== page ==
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Article and Link Site Photos by Ellis Whitt, G.I.R.S. Member


The two temple mounds in the background.

It was cold, cloudy, and misting snow on December 1, 2008, but Dwight Phillips of Lawrenceburg, Tennessee and I were excited and eager as we traveled to meet John Broster, Prehistoric Archaeological Supervisor in the Department of Environment & Conservation for the State of Tennessee. A couple of months earlier, Dwight had arranged with John for us to get a guided, narrated tour of the extraordinary Link Site, a well-known Mississippian period Native American site, located across more than 300 acres of rolling hills and overlooking the Duck River in Humphreys County, Tennessee. It is an attractive region for habitation, being situated perhaps 60 feet above the Duck River and a short distance from the Buffalo and Tennessee Rivers. The Banks Link family owned the farm where the site is located in the mid- to late 1800s when the site was named. Its extraordinary significance was recognized after 46 spectacular ceremonial chert artifacts, including sun discs, monolithic axes, maces or batons, hooks or claws, swords (one of which is 27’/2″ long), and two large effigy figures were unearthed in the late 1800s. This find by amateurs was identified as the ‘Duck River Cache’ and labeled then as the best single archaeological find in the United States. Although these artifacts changed hands over the years, the 46 ceremonial artifacts with the male effigy on display at the Metropolitan Museum of Art in New York City are now on display at the University of Tennessee McClung Museum in Knoxville. The whereabouts of the second (female) effigy figure is unknown. The Duck River male ancestral shrine figure is made of quartz sandstone, weighs 99 pounds, and is 27″ high.


A photo of the Duck River looking northwest
toward the Link Site.

The June 1897 issue of The Antiquarian published in Columbus, Ohio, states that the employee on the farm of Mr. Banks Links who discovered the flint cache in December 1894, made further excavations beneath the exact spot in the following March, resulting in the discovery of the male (Adam) and female (Eve) images. The present whereabouts of the female image is unknown. The Antiquarian states that “it is . . . in a kneeling posture with both arms down and hands clasping the knees. . . . The hair is drawn closely behind the ears, terminating by a peculiar paddle-shaped fillet down the back. . . . The mouth is open, with thin, well-cut lips.”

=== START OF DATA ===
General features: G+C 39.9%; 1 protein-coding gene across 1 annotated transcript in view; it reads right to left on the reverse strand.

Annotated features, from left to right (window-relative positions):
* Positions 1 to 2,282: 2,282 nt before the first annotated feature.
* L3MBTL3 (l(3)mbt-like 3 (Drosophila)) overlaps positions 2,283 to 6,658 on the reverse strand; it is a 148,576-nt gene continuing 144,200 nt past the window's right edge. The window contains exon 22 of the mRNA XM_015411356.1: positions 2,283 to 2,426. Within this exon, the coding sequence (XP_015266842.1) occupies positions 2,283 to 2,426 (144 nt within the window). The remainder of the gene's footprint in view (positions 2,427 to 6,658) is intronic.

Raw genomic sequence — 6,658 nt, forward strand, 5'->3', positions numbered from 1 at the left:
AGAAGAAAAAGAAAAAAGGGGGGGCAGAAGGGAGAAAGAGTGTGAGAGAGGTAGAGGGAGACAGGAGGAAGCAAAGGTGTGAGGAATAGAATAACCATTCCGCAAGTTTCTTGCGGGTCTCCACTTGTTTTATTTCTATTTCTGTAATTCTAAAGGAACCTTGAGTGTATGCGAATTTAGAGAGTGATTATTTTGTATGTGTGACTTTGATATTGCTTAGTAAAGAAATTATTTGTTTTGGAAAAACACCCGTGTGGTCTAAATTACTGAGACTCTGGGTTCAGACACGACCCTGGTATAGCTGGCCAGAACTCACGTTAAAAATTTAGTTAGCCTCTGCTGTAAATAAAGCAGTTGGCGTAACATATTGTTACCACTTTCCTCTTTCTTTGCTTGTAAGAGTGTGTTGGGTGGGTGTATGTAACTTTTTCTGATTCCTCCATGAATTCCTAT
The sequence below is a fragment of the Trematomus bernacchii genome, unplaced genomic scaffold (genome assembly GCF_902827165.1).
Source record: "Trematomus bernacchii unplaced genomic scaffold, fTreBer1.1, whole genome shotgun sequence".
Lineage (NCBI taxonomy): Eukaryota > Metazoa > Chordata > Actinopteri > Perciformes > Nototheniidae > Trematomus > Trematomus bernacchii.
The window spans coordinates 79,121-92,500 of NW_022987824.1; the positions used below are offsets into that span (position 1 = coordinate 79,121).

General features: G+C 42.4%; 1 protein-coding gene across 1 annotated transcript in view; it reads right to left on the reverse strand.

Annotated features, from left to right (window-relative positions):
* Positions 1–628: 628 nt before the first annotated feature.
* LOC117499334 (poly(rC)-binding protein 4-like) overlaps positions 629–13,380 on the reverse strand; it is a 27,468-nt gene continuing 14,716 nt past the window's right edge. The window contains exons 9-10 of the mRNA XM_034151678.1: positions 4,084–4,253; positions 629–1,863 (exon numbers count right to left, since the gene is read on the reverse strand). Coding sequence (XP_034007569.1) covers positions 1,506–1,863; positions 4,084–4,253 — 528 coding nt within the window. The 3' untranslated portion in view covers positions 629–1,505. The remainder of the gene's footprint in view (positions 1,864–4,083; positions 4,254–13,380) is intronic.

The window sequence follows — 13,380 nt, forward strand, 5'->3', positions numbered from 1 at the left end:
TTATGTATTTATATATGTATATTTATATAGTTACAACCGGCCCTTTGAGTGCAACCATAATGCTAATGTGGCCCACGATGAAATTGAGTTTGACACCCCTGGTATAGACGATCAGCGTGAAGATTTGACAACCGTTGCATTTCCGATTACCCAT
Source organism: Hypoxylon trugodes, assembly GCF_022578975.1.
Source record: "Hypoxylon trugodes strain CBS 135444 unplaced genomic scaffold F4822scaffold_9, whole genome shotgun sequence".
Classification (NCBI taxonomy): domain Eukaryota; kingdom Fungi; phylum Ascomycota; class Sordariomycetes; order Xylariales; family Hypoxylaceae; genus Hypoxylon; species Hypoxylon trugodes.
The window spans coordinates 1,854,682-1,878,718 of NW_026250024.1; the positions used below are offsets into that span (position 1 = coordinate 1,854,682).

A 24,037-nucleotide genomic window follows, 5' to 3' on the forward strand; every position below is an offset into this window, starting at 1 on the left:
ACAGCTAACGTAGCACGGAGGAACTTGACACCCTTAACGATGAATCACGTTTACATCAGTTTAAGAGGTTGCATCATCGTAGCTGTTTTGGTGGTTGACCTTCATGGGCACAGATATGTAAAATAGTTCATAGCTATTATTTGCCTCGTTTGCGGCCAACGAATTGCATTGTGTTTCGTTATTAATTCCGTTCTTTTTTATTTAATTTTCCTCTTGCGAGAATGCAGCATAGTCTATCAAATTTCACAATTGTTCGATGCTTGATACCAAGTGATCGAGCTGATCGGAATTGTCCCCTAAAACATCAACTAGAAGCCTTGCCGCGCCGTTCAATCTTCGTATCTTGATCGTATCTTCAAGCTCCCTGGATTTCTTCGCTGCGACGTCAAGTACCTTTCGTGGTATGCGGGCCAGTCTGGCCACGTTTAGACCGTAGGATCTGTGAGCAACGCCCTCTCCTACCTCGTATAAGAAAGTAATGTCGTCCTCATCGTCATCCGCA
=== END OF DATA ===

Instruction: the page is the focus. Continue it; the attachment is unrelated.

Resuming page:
One of several round shaped dome mounds on the
Link Site.

Much of the raw material for the stone artifacts is thought to have come from the Dover chert quarries in Stewart County, Tennessee sever miles away.


Ceremonial Temple Mound

Escorted by John, Dwight and I walked across the grassy rolling hills that were once the scene of numerous habitation structures amid a civilization fomous for construction of dirt mounds.  The habitation structures were likely one-room homes characterized by corner wooden posts, cane reeds sliced in half along the sides, and reinforced by mud, which also provided insulation.  The Link Site contains at least two cermonial temple mounds recognized by their definitive straight, slanted sides and corners, and several round-shaped dome mounds. With just a little imagination, as we walked across this rich archaeological area, we visualized the fervent daily activity which must have taken place at the peak of this civilization, during 1100-1400 A.D. In addition to hunting deer and other animals, and fishing, they did some farming; there is fertile, relatively flat land, ideal for agriculture just across the river to the south where they likely grew corn, beans, and squash. Much labor went into mound building; thousands of baskets of dirt were required to build these impressive structures, the two largest being flat-top mounds which probably had temples on top. John estimates the population of the site must have been perhaps 200 during the peak occupation period. Around 1450 A.D., probably because of environment changes, they moved away.


This photo is the only one
reasonably available to use at
this time. For better photos
and more detail, go to:

Photo and paragraphs in
italics are from p.86 of
“Tennessee Archaeologist”
Vol. XI, No. 2, 1955.

In 1974 the State of Tennessee, recognizing the significance of the site, was able to purchase some 90 acres. Due to lack of funding, there has been little professional excavation. Recently, Bill Lawrence, Tennessee State Parks Archaeologist, conducted limited excavation and a few artifacts were found, which are in State storage awaiting analysis. Plans are to protect the site and continue studying and selectively excavating it as funds are available.

We concluded our visit to this extraordinary site with a sense of fulfillment and reverence for the earlier inhabitants. We recognized that the exact areas we walked were the scenes of a highly developed, well organized society in the centuries just prior to the arrival of white immigrants from Europe. Dwight and I thank John for this tremendous opportunity.


John and Dwight